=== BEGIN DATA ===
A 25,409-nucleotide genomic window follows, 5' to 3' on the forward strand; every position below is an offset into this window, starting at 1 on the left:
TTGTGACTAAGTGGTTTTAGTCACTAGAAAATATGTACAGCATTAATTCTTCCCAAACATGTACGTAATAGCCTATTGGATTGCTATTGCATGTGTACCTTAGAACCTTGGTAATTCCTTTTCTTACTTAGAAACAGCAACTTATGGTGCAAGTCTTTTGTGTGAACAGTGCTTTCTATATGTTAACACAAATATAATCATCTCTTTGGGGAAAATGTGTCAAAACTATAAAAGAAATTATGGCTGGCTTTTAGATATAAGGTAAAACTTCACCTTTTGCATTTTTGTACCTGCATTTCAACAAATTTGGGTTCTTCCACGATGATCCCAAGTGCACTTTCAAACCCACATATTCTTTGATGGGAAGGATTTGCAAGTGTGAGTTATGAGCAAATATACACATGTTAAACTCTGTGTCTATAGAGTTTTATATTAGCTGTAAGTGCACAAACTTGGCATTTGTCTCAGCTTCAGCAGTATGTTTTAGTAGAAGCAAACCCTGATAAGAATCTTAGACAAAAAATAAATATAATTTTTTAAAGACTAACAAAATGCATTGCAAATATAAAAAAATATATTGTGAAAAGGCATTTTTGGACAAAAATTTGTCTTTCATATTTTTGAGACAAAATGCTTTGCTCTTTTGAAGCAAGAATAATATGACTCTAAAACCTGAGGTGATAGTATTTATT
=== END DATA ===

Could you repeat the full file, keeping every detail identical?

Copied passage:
A 25,409-nucleotide genomic window follows, 5' to 3' on the forward strand; every position below is an offset into this window, starting at 1 on the left:
TTGTGACTAAGTGGTTTTAGTCACTAGAAAATATGTACAGCATTAATTCTTCCCAAACATGTACGTAATAGCCTATTGGATTGCTATTGCATGTGTACCTTAGAACCTTGGTAATTCCTTTTCTTACTTAGAAACAGCAACTTATGGTGCAAGTCTTTTGTGTGAACAGTGCTTTCTATATGTTAACACAAATATAATCATCTCTTTGGGGAAAATGTGTCAAAACTATAAAAGAAATTATGGCTGGCTTTTAGATATAAGGTAAAACTTCACCTTTTGCATTTTTGTACCTGCATTTCAACAAATTTGGGTTCTTCCACGATGATCCCAAGTGCACTTTCAAACCCACATATTCTTTGATGGGAAGGATTTGCAAGTGTGAGTTATGAGCAAATATACACATGTTAAACTCTGTGTCTATAGAGTTTTATATTAGCTGTAAGTGCACAAACTTGGCATTTGTCTCAGCTTCAGCAGTATGTTTTAGTAGAAGCAAACCCTGATAAGAATCTTAGACAAAAAATAAATATAATTTTTTAAAGACTAACAAAATGCATTGCAAATATAAAAAAATATATTGTGAAAAGGCATTTTTGGACAAAAATTTGTCTTTCATATTTTTGAGACAAAATGCTTTGCTCTTTTGAAGCAAGAATAATATGACTCTAAAACCTGAGGTGATAGTATTTATT